Do the Right Thing
Top five worst excuses not to go green, go safe and go responsible:
1. It’s too expensive.
2. One person can’t make a difference.
3. It doesn’t fit my lifestyle.
4. The quality of the products just isn’t as high.
5. I don’t know where or how to begin.
Sometimes it is tough to get going in the right direction, which is probably the reason for annual promise-making rituals such as New Year’s resolutions and the Christian tradition of giving up certain habits during Lent. Human beings are creatures of habit who find it difficult to change without a helping hand to force them into action.
As consumers and distributors who buy and place purchase orders daily, is there any investigation being done to discover the who, what, when, where, why and how behind the products being bought and sold? Could it be one of those things where a helping hand is necessary to initiate change? In your business, do you find the research and requirements overwhelming?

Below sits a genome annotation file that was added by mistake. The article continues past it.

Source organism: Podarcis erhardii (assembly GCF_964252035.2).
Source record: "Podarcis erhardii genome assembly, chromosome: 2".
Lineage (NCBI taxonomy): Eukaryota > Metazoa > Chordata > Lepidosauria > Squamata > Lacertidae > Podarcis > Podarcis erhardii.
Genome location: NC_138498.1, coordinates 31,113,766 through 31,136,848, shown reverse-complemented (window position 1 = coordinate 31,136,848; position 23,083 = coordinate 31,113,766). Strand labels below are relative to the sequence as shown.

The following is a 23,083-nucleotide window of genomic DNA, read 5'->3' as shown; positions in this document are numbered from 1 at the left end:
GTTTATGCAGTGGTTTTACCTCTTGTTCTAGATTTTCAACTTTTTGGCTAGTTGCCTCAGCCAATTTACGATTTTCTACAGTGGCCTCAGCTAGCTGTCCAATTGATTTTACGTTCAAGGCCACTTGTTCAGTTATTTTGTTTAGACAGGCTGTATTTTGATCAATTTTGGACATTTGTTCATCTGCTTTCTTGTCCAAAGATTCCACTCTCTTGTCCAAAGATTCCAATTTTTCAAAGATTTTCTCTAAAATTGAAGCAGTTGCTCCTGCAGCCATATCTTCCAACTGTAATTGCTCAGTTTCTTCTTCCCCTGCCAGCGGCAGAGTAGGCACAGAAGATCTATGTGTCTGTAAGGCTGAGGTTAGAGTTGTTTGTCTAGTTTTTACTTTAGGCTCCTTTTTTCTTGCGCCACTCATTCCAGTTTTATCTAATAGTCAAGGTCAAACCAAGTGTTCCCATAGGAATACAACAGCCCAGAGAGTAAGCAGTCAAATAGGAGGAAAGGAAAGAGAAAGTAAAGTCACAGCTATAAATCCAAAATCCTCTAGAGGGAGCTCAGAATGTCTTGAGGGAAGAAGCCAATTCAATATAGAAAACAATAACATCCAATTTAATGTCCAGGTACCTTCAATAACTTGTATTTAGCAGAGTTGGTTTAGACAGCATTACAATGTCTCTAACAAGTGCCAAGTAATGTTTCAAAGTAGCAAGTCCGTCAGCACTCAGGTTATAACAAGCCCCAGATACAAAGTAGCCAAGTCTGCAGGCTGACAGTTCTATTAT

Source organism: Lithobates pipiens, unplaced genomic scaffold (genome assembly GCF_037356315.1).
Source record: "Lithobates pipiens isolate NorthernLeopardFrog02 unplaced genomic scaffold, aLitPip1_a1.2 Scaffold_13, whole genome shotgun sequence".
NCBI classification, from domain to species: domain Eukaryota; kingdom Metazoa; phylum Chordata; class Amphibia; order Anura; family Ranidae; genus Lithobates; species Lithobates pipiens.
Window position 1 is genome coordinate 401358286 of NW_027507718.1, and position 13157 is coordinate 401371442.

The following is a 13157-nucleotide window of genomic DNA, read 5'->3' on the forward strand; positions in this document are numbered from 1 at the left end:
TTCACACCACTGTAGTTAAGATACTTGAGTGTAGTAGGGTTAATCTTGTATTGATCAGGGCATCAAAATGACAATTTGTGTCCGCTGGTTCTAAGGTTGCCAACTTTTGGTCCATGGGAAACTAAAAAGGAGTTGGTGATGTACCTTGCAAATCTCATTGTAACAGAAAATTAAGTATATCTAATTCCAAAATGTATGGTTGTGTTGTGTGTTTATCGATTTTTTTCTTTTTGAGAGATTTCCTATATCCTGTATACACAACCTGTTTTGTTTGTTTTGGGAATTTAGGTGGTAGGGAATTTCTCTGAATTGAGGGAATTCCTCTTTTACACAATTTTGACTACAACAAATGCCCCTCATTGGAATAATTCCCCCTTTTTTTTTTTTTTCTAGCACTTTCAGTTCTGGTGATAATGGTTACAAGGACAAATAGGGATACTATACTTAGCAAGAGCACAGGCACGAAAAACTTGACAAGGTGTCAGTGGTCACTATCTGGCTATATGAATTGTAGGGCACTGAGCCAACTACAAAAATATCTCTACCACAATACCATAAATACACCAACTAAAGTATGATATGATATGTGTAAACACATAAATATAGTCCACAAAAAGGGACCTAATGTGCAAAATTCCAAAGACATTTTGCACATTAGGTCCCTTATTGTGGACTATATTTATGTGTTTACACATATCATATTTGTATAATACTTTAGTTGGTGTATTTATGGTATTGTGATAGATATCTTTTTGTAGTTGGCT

If you said you could use a little help, you’re not alone. Fortunately, there are suppliers, both retail and promotional, happy to fill in the gaps and give ethical choices to buyers. Following a model of “conscious consumerism,” EDUN, an eco-aware, socially responsible and fashion-forward apparel company located in Dublin, Ireland, was founded by rocker Bono and his wife, Ali Hewson back in 2005. Christine Driscoll, business development manager for EDUN LIVE, EDUN’s promotional line, provided insight into the company’s mission and the impetus behind their recent launch into the promotional arena. “Consumers have the power to make real positive social impact through making ethical purchases,” explained Driscoll. “Ali and Bono recognized this and decided to launch EDUN as a means to effectuate change on the ground in developing countries and in the minds of fashion consumers. ... Through EDUN LIVE, we can employ more people ... in Africa because the product is easy to learn for workers and we are running large volumes through.”